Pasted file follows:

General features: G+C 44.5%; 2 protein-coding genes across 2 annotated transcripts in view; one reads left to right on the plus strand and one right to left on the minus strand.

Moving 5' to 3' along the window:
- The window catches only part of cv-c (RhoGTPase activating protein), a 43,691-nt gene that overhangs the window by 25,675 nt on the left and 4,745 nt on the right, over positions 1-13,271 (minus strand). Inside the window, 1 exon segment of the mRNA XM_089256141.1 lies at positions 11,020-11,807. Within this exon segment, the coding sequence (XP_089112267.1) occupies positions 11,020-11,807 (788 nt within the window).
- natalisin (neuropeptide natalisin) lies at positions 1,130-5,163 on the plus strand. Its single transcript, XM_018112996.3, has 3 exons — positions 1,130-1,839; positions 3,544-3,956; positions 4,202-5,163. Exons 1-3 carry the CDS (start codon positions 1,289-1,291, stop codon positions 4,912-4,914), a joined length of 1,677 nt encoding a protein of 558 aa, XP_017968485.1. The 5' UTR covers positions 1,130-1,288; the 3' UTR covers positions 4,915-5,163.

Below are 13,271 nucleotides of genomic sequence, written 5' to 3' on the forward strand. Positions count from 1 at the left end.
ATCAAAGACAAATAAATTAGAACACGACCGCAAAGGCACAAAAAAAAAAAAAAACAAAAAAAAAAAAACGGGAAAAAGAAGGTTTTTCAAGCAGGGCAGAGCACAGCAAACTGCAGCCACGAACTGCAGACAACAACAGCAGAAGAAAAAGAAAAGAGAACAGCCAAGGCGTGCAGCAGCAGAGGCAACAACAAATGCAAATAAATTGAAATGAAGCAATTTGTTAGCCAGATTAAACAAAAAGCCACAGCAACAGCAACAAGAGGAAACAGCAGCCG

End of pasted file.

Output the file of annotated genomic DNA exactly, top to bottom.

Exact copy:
General features: G+C 44.5%; 2 protein-coding genes across 2 annotated transcripts in view; one reads left to right on the plus strand and one right to left on the minus strand.

Moving 5' to 3' along the window:
- The window catches only part of cv-c (RhoGTPase activating protein), a 43,691-nt gene that overhangs the window by 25,675 nt on the left and 4,745 nt on the right, over positions 1-13,271 (minus strand). Inside the window, 1 exon segment of the mRNA XM_089256141.1 lies at positions 11,020-11,807. Within this exon segment, the coding sequence (XP_089112267.1) occupies positions 11,020-11,807 (788 nt within the window).
- natalisin (neuropeptide natalisin) lies at positions 1,130-5,163 on the plus strand. Its single transcript, XM_018112996.3, has 3 exons — positions 1,130-1,839; positions 3,544-3,956; positions 4,202-5,163. Exons 1-3 carry the CDS (start codon positions 1,289-1,291, stop codon positions 4,912-4,914), a joined length of 1,677 nt encoding a protein of 558 aa, XP_017968485.1. The 5' UTR covers positions 1,130-1,288; the 3' UTR covers positions 4,915-5,163.

Below are 13,271 nucleotides of genomic sequence, written 5' to 3' on the forward strand. Positions count from 1 at the left end.
ATCAAAGACAAATAAATTAGAACACGACCGCAAAGGCACAAAAAAAAAAAAAAACAAAAAAAAAAAAACGGGAAAAAGAAGGTTTTTCAAGCAGGGCAGAGCACAGCAAACTGCAGCCACGAACTGCAGACAACAACAGCAGAAGAAAAAGAAAAGAGAACAGCCAAGGCGTGCAGCAGCAGAGGCAACAACAAATGCAAATAAATTGAAATGAAGCAATTTGTTAGCCAGATTAAACAAAAAGCCACAGCAACAGCAACAAGAGGAAACAGCAGCCG